Tom Hanks Navigates a Roiling, Post–Civil War America in News of the World – Vanity Fair

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There’s a whole subgenre of movie-going pleasure that boils down to “Tom Hanks is a good man who is also good at his job.” News of the World, which features Hanks as an antique sort of traveling anchorman bringing headlines to the roiling Texan frontier in 1870, is director Paul Greengrass’s Western take on the form. (Greengrass co-wrote the screenplay with Luke Davies; the film is based on the 2016 novel by Paulette Jiles.)

Hanks plays Captain Jefferson Kyle Kidd, a veteran of the Civil War. Five years after Lincoln’s assassination, Kidd roams encampments and small towns with a bundle of newspapers and collects a few coins from the crowd in exchange for reading aloud a little bit of the news. He has local headlines and national ones, and even carries The Times of India on him. Greengrass opens the film with one of his readings, and the moment burgeons with atmospheric charm—long, deep shadows accentuated by flickering oil lamps, the faces of the crowd smeared with the day’s grime, the mounting anticipation of gathering around a platform to hear something new.

It’s a far cry from CNN, but the film delicately teases out the need to understand the wider world while reveling in Kidd’s hallowed, central role as the arbiter and curator of headlines. He fought for the South in the war, and speaks to crowds ferociously opposed to the 13th, 14th, and 15th amendments, which Texas has to ratify before it can rejoin the United States. Still, the viewer implicitly trusts him, and the film just rolls with it—making Kidd a slightly aged, bookish hero who, of course, is compelled to do the right thing when he comes across a nearly feral adolescent girl (Helena Zengel) in the woods near Wichita Falls. 

Her chaperone, a Black man, has been lynched, the stagecoach demolished, the horses stolen. She only speaks a foreign language—not German, as the name on her papers might suggest, but Kiowa, the language of the indigenous tribe being forced off their land by white settlers. Kidd takes on the duty of taking her back to her only remaining blood relatives, hundreds of miles away in south Texas.

If the emotional arc of the movie seems a little predictable from here on out, that doesn’t make the film unenjoyable. The unlikely pair have no choice but to bond as they traverse a treacherous, stark landscape, depicted with uncommon beauty by Greengrass and cinematographer Dariusz Wolski. The movie’s greatest success is in making the landscape come to life—miles of empty scrublands, the pitch-black of dark outside the little towns, herds of cattle crossing muddy plains as they’re driven to market. The makeshift settlements—including proto-versions of Dallas and San Antonio—are romantically charged with the signifiers of the Wild West. The man and girl form a powerful connection over the course of the film, drawn together by mutual loss and need in this inhospitable environment. At the core of the story is the sense that neither of them fit anywhere in this tumultuous world, even as they are doomed to keep seeking a home.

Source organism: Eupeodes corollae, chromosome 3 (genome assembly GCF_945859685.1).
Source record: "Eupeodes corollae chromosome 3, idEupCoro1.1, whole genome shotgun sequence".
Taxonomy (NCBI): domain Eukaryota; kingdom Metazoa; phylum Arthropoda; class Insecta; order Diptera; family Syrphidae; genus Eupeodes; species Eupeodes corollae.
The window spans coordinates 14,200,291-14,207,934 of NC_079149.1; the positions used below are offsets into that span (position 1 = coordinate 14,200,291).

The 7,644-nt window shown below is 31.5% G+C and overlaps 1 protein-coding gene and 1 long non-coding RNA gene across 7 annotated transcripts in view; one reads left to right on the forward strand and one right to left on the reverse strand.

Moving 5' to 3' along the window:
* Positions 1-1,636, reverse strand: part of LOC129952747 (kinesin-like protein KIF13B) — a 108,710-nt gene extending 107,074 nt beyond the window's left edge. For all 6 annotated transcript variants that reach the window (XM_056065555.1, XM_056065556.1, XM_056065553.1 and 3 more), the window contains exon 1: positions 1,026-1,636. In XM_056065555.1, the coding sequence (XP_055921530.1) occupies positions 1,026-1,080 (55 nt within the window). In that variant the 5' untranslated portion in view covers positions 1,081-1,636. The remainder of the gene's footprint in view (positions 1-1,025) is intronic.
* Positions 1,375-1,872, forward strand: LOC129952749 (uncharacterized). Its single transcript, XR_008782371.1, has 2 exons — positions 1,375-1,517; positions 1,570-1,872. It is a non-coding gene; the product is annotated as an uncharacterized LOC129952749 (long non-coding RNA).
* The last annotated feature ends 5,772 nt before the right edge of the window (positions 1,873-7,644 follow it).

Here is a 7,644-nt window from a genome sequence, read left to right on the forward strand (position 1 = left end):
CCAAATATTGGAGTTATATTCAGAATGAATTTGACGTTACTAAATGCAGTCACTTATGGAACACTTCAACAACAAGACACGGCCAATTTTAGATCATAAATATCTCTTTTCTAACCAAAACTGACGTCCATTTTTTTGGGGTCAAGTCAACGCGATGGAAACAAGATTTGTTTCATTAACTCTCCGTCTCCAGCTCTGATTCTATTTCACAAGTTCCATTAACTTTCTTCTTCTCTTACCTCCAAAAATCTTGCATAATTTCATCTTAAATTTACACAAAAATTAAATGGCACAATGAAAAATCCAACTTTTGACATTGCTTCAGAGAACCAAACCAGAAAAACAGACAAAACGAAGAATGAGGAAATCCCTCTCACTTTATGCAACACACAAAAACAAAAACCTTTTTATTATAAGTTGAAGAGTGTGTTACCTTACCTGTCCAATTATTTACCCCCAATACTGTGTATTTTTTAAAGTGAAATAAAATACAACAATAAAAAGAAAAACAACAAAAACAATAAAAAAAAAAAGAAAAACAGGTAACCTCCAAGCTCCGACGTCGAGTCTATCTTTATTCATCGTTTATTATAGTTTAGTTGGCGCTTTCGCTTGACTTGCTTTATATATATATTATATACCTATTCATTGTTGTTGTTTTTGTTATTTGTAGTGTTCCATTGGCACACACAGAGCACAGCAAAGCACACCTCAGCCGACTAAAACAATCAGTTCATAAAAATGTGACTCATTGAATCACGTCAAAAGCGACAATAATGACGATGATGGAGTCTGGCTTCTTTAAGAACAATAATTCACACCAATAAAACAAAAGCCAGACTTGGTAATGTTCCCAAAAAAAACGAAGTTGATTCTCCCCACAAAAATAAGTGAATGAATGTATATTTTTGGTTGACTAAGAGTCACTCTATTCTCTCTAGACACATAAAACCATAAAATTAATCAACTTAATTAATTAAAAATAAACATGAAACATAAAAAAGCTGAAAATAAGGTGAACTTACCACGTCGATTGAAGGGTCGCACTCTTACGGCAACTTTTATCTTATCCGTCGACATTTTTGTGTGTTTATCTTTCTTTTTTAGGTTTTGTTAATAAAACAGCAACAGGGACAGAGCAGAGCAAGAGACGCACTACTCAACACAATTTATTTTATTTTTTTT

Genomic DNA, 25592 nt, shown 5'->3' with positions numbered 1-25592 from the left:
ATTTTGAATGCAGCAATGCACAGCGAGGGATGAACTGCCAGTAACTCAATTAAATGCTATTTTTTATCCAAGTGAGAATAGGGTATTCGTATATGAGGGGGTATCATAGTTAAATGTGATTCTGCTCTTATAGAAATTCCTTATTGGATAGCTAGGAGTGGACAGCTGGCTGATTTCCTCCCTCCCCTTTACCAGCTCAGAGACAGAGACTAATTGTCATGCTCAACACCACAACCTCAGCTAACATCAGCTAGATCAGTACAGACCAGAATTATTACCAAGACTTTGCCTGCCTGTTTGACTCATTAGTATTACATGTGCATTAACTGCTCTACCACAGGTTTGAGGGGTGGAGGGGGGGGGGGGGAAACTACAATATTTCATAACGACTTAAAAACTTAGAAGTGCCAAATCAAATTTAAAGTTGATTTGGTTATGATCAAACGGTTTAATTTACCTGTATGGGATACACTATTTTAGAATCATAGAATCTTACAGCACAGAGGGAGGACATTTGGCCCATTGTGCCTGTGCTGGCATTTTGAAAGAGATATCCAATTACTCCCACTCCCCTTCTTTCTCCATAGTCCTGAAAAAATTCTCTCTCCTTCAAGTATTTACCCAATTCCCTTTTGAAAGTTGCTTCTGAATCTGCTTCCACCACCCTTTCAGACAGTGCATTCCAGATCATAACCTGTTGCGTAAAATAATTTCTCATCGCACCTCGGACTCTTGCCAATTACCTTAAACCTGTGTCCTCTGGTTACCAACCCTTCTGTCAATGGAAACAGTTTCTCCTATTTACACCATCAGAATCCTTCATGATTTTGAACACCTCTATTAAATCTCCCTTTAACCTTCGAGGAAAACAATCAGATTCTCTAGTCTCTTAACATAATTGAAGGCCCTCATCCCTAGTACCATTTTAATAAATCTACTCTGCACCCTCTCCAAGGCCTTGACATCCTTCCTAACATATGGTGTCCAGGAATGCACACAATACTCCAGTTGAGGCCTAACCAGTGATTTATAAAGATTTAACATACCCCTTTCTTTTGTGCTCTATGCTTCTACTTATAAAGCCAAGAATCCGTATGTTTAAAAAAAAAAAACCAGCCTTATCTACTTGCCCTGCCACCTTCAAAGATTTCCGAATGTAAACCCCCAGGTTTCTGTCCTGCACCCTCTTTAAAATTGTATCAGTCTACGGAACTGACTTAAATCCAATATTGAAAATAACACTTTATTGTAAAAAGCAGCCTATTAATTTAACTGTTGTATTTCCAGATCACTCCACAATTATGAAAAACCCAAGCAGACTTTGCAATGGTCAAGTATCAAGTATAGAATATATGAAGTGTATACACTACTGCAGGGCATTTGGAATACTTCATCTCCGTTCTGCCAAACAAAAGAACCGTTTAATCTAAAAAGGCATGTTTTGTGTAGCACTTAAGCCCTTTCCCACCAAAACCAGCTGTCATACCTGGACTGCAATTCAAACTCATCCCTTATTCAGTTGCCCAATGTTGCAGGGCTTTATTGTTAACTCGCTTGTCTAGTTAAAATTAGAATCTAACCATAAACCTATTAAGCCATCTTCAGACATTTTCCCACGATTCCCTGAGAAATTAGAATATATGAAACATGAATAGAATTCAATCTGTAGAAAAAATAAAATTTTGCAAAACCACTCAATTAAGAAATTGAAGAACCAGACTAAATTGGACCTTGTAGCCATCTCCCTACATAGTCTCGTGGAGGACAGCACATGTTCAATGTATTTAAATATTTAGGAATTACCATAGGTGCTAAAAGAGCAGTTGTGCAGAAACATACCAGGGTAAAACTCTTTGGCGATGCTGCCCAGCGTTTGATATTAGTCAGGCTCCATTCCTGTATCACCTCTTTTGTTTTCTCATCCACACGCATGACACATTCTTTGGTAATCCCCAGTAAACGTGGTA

But despite the intriguing character elements at play, News of the World feels kind of quaint. No Kiowa or Black characters have speaking roles, even though the plot turns on them. And while  Zengel, who is playing a less unruly version of her character in System Crasher, is a wonderful character, a child haunted by layers of tragedy she can barely articulate, Kidd himself is too enigmatic for most of the film—more archetype than flesh-and-blood. That his character works at all is an indication of Hanks’s uncanny ability to radiate rock-solid integrity—but as the center of the film, he’s strangely without any personality except goodness. 

To be sure, that kind of character has a home in the western—and News of the World is rich with old west texture, including a good-old-fashioned shootout. But the contiguous parts of the film don’t blend into something uniform. News of the World takes stabs at modern relevance with some of its storytelling, only to suspend other parts of the narrative in a world of frontier fantasy.

After all, the film couches Kidd’s work as a newsreader with not-so-subtle commentary on how media manipulates the unwashed masses. For all of his goodness and faith in the true stories of the world, News of the World also breaks down how much power he has as the skilled presenter of these articles. Kidd’s characterization may be bafflingly subtle, but the resonance of his role as a newsreader is almost eye-rollingly unsubtle, as he proves his ability to sway or soothe the crowd by the way he reads the story. 

News of the World builds a tense contrast between the polished words Kidd reads and the barren, wordless country he travels through, which culminates, kind of, in a breathtaking sandstorm late in the film that offers the audience some beautiful and indelible images. It feels as if Kidd should have more of a reckoning with how words sometimes fail to describe the world, especially as he is bound by duty to a girl who has no words to share with him. But News of the World only digs so deep—far enough to get to the desired conclusion, and not an inch more. 

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